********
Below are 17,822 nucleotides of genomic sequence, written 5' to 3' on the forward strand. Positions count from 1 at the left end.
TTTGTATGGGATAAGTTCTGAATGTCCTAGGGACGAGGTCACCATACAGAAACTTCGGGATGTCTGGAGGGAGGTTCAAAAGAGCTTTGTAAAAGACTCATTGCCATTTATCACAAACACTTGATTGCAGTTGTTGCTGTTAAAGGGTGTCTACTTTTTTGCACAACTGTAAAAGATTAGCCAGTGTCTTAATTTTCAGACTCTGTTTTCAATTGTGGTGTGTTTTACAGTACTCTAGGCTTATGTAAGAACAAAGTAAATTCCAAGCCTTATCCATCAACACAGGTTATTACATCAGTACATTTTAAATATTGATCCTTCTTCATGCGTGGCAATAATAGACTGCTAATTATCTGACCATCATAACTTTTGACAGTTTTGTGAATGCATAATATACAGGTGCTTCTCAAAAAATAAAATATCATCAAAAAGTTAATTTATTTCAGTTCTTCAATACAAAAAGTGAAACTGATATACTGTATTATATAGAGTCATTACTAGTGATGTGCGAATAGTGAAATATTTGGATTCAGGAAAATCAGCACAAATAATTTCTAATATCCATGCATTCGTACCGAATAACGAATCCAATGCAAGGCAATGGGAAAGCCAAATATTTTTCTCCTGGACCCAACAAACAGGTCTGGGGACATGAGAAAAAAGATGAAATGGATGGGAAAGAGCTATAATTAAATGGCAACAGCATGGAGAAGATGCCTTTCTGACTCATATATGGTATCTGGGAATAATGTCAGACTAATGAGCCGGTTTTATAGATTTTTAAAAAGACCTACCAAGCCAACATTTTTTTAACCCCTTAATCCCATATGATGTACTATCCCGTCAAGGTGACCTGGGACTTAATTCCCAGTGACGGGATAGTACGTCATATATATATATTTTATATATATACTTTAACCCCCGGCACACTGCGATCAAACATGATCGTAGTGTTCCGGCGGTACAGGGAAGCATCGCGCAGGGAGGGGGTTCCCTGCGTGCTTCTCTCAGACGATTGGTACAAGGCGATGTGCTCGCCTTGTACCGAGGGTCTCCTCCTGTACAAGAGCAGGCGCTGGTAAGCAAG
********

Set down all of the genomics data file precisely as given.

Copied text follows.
Below are 17,822 nucleotides of genomic sequence, written 5' to 3' on the forward strand. Positions count from 1 at the left end.
TTTGTATGGGATAAGTTCTGAATGTCCTAGGGACGAGGTCACCATACAGAAACTTCGGGATGTCTGGAGGGAGGTTCAAAAGAGCTTTGTAAAAGACTCATTGCCATTTATCACAAACACTTGATTGCAGTTGTTGCTGTTAAAGGGTGTCTACTTTTTTGCACAACTGTAAAAGATTAGCCAGTGTCTTAATTTTCAGACTCTGTTTTCAATTGTGGTGTGTTTTACAGTACTCTAGGCTTATGTAAGAACAAAGTAAATTCCAAGCCTTATCCATCAACACAGGTTATTACATCAGTACATTTTAAATATTGATCCTTCTTCATGCGTGGCAATAATAGACTGCTAATTATCTGACCATCATAACTTTTGACAGTTTTGTGAATGCATAATATACAGGTGCTTCTCAAAAAATAAAATATCATCAAAAAGTTAATTTATTTCAGTTCTTCAATACAAAAAGTGAAACTGATATACTGTATTATATAGAGTCATTACTAGTGATGTGCGAATAGTGAAATATTTGGATTCAGGAAAATCAGCACAAATAATTTCTAATATCCATGCATTCGTACCGAATAACGAATCCAATGCAAGGCAATGGGAAAGCCAAATATTTTTCTCCTGGACCCAACAAACAGGTCTGGGGACATGAGAAAAAAGATGAAATGGATGGGAAAGAGCTATAATTAAATGGCAACAGCATGGAGAAGATGCCTTTCTGACTCATATATGGTATCTGGGAATAATGTCAGACTAATGAGCCGGTTTTATAGATTTTTAAAAAGACCTACCAAGCCAACATTTTTTTAACCCCTTAATCCCATATGATGTACTATCCCGTCAAGGTGACCTGGGACTTAATTCCCAGTGACGGGATAGTACGTCATATATATATATTTTATATATATACTTTAACCCCCGGCACACTGCGATCAAACATGATCGTAGTGTTCCGGCGGTACAGGGAAGCATCGCGCAGGGAGGGGGTTCCCTGCGTGCTTCTCTCAGACGATTGGTACAAGGCGATGTGCTCGCCTTGTACCGAGGGTCTCCTCCTGTACAAGAGCAGGCGCTGGTAAGCAAG